Koguryo, the earliest feudal state of Korea, thrived between 277 B.C. and A.D. 668. The sun-shaped perforated gilt-bronze ornament stands as a testament to the craftsmanship of the Koguryo people.

Unearthed at Jinphari Tomb No. 7 in Ryongsan-ri, Ryokpho District of Pyongyang City, this artifact is revered for its unique design and intricate decorative patterns, making it a quintessential example of medieval Korean metalwork. Measuring 22.8 centimeters in length and 15 centimeters in height, it captivates with its beauty and historical significance.

Dr. Yun Kwang Su, a Researcher at the Archaeological Institute under the Academy of Social Sciences, provides insight into the ornament’s symbolism and craftsmanship. He explains, “The semicircular gilt-bronze plate, adorned with intricate bead patterns and a majestic tripodal crow representing the sun, is surrounded by a wide base fillet and arc fillet. The central design features a phoenix encircled by patterns of twirling dragon heads, with flaring flames adding to its grandeur.”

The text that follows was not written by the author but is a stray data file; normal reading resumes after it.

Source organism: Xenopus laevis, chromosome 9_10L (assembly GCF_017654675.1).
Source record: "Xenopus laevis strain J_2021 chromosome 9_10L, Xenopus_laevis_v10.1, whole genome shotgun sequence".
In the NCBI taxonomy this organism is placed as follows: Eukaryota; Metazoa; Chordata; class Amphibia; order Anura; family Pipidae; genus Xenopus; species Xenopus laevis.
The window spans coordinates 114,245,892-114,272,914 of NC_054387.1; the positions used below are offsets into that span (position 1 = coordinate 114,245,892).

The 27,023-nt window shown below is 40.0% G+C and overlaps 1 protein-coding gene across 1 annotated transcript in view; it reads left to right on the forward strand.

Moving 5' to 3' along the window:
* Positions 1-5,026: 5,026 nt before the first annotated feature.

This sun-shaped ornament not only showcases the forward-thinking and optimistic spirit of the Koguryo people but also highlights their mastery of reticulation and delicate artistic skills. It serves as a cherished legacy, illustrating the evolution of perforated metalworks in Koguryo and is rightfully preserved as a national treasure.

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